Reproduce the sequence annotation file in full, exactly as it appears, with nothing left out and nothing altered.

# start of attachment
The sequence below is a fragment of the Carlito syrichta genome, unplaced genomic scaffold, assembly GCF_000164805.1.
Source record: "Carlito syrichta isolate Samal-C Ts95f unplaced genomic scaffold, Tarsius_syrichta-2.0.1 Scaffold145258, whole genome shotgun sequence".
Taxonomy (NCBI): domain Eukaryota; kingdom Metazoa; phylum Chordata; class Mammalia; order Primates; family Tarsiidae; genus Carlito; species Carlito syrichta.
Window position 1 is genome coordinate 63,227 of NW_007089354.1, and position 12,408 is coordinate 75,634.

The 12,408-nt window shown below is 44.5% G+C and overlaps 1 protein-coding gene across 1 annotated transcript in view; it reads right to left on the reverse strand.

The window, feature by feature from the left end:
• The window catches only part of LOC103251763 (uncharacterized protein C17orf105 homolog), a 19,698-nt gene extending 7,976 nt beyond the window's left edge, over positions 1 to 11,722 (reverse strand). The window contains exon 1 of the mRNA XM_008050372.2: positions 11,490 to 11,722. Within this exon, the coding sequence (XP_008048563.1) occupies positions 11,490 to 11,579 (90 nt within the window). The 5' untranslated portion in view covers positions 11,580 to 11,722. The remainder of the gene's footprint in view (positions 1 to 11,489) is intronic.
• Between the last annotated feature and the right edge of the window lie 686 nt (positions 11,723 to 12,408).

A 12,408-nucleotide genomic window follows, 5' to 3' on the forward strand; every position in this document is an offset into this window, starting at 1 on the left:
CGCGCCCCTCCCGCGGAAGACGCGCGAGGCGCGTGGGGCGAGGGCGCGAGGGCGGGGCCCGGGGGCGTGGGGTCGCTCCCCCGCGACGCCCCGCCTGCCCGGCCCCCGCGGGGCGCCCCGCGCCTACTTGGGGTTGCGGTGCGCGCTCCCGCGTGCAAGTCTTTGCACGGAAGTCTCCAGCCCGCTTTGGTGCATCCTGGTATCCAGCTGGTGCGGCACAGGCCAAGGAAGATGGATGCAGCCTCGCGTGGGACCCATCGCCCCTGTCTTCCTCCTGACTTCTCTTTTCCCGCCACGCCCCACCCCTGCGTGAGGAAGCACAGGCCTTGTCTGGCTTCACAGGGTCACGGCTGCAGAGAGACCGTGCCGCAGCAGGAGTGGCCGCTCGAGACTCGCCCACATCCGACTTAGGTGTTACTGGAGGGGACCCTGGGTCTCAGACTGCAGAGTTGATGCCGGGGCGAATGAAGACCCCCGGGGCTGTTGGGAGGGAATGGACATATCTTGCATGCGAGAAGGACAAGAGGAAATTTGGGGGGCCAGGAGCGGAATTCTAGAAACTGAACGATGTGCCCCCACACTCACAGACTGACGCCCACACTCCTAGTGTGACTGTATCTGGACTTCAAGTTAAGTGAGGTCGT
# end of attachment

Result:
The sequence below is a fragment of the Carlito syrichta genome, unplaced genomic scaffold, assembly GCF_000164805.1.
Source record: "Carlito syrichta isolate Samal-C Ts95f unplaced genomic scaffold, Tarsius_syrichta-2.0.1 Scaffold145258, whole genome shotgun sequence".
Taxonomy (NCBI): domain Eukaryota; kingdom Metazoa; phylum Chordata; class Mammalia; order Primates; family Tarsiidae; genus Carlito; species Carlito syrichta.
Window position 1 is genome coordinate 63,227 of NW_007089354.1, and position 12,408 is coordinate 75,634.

The 12,408-nt window shown below is 44.5% G+C and overlaps 1 protein-coding gene across 1 annotated transcript in view; it reads right to left on the reverse strand.

The window, feature by feature from the left end:
• The window catches only part of LOC103251763 (uncharacterized protein C17orf105 homolog), a 19,698-nt gene extending 7,976 nt beyond the window's left edge, over positions 1 to 11,722 (reverse strand). The window contains exon 1 of the mRNA XM_008050372.2: positions 11,490 to 11,722. Within this exon, the coding sequence (XP_008048563.1) occupies positions 11,490 to 11,579 (90 nt within the window). The 5' untranslated portion in view covers positions 11,580 to 11,722. The remainder of the gene's footprint in view (positions 1 to 11,489) is intronic.
• Between the last annotated feature and the right edge of the window lie 686 nt (positions 11,723 to 12,408).

A 12,408-nucleotide genomic window follows, 5' to 3' on the forward strand; every position in this document is an offset into this window, starting at 1 on the left:
CGCGCCCCTCCCGCGGAAGACGCGCGAGGCGCGTGGGGCGAGGGCGCGAGGGCGGGGCCCGGGGGCGTGGGGTCGCTCCCCCGCGACGCCCCGCCTGCCCGGCCCCCGCGGGGCGCCCCGCGCCTACTTGGGGTTGCGGTGCGCGCTCCCGCGTGCAAGTCTTTGCACGGAAGTCTCCAGCCCGCTTTGGTGCATCCTGGTATCCAGCTGGTGCGGCACAGGCCAAGGAAGATGGATGCAGCCTCGCGTGGGACCCATCGCCCCTGTCTTCCTCCTGACTTCTCTTTTCCCGCCACGCCCCACCCCTGCGTGAGGAAGCACAGGCCTTGTCTGGCTTCACAGGGTCACGGCTGCAGAGAGACCGTGCCGCAGCAGGAGTGGCCGCTCGAGACTCGCCCACATCCGACTTAGGTGTTACTGGAGGGGACCCTGGGTCTCAGACTGCAGAGTTGATGCCGGGGCGAATGAAGACCCCCGGGGCTGTTGGGAGGGAATGGACATATCTTGCATGCGAGAAGGACAAGAGGAAATTTGGGGGGCCAGGAGCGGAATTCTAGAAACTGAACGATGTGCCCCCACACTCACAGACTGACGCCCACACTCCTAGTGTGACTGTATCTGGACTTCAAGTTAAGTGAGGTCGT